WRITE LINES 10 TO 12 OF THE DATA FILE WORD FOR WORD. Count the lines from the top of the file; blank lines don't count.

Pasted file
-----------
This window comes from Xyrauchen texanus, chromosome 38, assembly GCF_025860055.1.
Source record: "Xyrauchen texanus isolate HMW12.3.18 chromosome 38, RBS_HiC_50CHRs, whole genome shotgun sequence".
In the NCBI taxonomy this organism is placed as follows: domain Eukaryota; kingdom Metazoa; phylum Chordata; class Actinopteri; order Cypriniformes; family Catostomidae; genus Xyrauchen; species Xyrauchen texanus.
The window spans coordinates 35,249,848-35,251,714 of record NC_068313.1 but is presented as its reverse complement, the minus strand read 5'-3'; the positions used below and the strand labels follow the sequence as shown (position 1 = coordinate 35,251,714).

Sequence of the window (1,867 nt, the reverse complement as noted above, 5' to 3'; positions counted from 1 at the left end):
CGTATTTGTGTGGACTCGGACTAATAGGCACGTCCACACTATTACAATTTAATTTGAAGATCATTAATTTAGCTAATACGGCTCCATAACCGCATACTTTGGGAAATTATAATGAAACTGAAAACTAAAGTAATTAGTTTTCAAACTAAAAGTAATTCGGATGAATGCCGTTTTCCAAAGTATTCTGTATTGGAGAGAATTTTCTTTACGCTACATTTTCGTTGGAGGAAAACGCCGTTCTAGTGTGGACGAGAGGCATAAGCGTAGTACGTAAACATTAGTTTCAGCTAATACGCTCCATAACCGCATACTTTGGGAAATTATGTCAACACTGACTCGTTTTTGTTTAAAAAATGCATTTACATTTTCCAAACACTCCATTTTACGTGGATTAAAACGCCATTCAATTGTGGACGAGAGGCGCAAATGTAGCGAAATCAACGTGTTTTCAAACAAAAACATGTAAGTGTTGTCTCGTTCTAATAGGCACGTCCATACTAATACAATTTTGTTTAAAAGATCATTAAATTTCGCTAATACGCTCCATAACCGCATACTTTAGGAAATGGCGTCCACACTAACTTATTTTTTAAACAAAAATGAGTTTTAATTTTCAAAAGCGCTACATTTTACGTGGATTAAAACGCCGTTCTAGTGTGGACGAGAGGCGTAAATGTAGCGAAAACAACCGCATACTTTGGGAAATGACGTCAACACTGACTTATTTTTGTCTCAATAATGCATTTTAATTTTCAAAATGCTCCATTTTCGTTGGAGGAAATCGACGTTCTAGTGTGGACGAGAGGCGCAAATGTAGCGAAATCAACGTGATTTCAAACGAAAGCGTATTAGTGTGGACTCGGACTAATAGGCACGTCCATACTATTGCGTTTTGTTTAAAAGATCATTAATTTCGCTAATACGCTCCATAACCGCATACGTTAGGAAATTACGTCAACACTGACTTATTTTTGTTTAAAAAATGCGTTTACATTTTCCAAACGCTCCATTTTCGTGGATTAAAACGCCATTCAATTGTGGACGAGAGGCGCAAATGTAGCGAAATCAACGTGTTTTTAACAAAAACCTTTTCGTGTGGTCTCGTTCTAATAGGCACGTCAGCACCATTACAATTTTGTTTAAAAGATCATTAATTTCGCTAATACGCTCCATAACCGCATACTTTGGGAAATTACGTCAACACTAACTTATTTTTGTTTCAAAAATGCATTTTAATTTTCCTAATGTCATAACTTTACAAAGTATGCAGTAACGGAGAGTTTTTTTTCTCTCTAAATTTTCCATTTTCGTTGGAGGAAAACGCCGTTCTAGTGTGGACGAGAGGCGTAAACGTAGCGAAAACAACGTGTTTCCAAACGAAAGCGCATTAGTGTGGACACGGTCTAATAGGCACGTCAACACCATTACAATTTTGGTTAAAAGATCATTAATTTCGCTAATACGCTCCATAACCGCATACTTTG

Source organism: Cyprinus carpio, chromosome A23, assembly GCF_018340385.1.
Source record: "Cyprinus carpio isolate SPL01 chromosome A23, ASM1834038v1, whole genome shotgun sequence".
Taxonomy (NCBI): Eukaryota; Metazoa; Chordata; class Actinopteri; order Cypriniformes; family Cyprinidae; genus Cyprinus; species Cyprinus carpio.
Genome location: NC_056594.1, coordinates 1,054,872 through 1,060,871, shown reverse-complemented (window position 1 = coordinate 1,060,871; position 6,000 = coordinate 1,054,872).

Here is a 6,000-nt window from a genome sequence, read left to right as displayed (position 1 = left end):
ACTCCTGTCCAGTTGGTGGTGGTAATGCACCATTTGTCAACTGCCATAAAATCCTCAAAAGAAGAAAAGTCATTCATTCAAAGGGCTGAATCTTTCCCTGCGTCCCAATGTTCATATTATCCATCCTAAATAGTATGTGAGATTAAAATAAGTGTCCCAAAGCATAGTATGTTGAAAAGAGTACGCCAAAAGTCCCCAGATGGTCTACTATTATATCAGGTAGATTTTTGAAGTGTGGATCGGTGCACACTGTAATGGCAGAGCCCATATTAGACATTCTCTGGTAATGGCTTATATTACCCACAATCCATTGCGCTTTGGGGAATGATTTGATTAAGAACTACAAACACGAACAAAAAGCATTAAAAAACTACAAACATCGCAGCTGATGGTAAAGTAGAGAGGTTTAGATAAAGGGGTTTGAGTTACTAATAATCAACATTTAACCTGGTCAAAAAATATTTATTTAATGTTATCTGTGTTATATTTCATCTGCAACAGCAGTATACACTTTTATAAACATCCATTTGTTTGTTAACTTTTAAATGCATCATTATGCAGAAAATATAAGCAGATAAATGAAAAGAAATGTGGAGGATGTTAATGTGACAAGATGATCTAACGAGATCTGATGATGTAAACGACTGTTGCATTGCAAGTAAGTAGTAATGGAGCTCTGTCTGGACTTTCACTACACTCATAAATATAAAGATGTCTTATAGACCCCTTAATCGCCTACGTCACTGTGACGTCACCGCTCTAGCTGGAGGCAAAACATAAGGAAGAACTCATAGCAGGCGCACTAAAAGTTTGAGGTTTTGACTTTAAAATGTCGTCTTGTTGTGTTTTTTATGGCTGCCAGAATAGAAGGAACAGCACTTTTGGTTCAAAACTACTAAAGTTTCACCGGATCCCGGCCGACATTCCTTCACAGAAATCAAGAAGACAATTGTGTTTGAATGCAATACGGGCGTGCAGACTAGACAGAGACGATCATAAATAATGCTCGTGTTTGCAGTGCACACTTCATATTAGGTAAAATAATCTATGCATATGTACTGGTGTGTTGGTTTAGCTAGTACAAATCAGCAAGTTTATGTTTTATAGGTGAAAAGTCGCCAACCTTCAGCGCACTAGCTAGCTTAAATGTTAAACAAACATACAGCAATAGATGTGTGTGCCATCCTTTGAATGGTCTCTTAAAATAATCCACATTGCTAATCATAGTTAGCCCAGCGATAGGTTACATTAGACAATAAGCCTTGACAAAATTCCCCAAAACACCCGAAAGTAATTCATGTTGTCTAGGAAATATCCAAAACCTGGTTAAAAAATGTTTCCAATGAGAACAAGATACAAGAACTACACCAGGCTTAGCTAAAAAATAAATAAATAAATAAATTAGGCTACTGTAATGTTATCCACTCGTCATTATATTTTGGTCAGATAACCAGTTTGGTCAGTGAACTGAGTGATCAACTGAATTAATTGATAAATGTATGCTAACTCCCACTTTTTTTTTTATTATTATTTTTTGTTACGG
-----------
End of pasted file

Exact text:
Genome location: NC_056594.1, coordinates 1,054,872 through 1,060,871, shown reverse-complemented (window position 1 = coordinate 1,060,871; position 6,000 = coordinate 1,054,872).

Here is a 6,000-nt window from a genome sequence, read left to right as displayed (position 1 = left end):
ACTCCTGTCCAGTTGGTGGTGGTAATGCACCATTTGTCAACTGCCATAAAATCCTCAAAAGAAGAAAAGTCATTCATTCAAAGGGCTGAATCTTTCCCTGCGTCCCAATGTTCATATTATCCATCCTAAATAGTATGTGAGATTAAAATAAGTGTCCCAAAGCATAGTATGTTGAAAAGAGTACGCCAAAAGTCCCCAGATGGTCTACTATTATATCAGGTAGATTTTTGAAGTGTGGATCGGTGCACACTGTAATGGCAGAGCCCATATTAGACATTCTCTGGTAATGGCTTATATTACCCACAATCCATTGCGCTTTGGGGAATGATTTGATTAAGAACTACAAACACGAACAAAAAGCATTAAAAAACTACAAACATCGCAGCTGATGGTAAAGTAGAGAGGTTTAGATAAAGGGGTTTGAGTTACTAATAATCAACATTTAACCTGGTCAAAAAATATTTATTTAATGTTATCTGTGTTATATTTCATCTGCAACAGCAGTATACACTTTTATAAACATCCATTTGTTTGTTAACTTTTAAATGCATCATTATGCAGAAAATATAAGCAGATAAATGAAAAGAAATGTGGAGGATGTTAATGTGACAAGATGATCTAACGAGATCTGATGATGTAAACGACTGTTGCATTGCAAGTAAGTAGTAATGGAGCTCTGTCTGGACTTTCACTACACTCATAAATATAAAGATGTCTTATAGACCCCTTAATCGCCTACGTCACTGTGACGTCACCGCTCTAGCTGGAGGCAAAACATAAGGAAGAACTCATAGCAGGCGCACTAAAAGTTTGAGGTTTTGACTTTAAAATGTCGTCTTGTTGTGTTTTTTATGGCTGCCAGAATAGAAGGAACAGCACTTTTGGTTCAAAACTACTAAAGTTTCACCGGATCCCGGCCGACATTCCTTCACAGAAATCAAGAAGACAATTGTGTTTGAATGCAATACGGGCGTGCAGACTAGACAGAGACGATCATAAATAATGCTCGTGTTTGCAGTGCACACTTCATATTAGGTAAAATAATCTATGCATATGTACTGGTGTGTTGGTTTAGCTAGTACAAATCAGCAAGTTTATGTTTTATAGGTGAAAAGTCGCCAACCTTCAGCGCACTAGCTAGCTTAAATGTTAAACAAACATACAGCAATAGATGTGTGTGCCATCCTTTGAATGGTCTCTTAAAATAATCCACATTGCTAATCATAGTTAGCCCAGCGATAGGTTACATTAGACAATAAGCCTTGACAAAATTCCCCAAAACACCCGAAAGTAATTCATGTTGTCTAGGAAATATCCAAAACCTGGTTAAAAAATGTTTCCAATGAGAACAAGATACAAGAACTACACCAGGCTTAGCTAAAAAATAAATAAATAAATAAATTAGGCTACTGTAATGTTATCCACTCGTCATTATATTTTGGTCAGATAACCAGTTTGGTCAGTGAACTGAGTGATCAACTGAATTAATTGATAAATGTATGCTAACTCCCACTTTTTTTTTTATTATTATTTTTTGTTACGG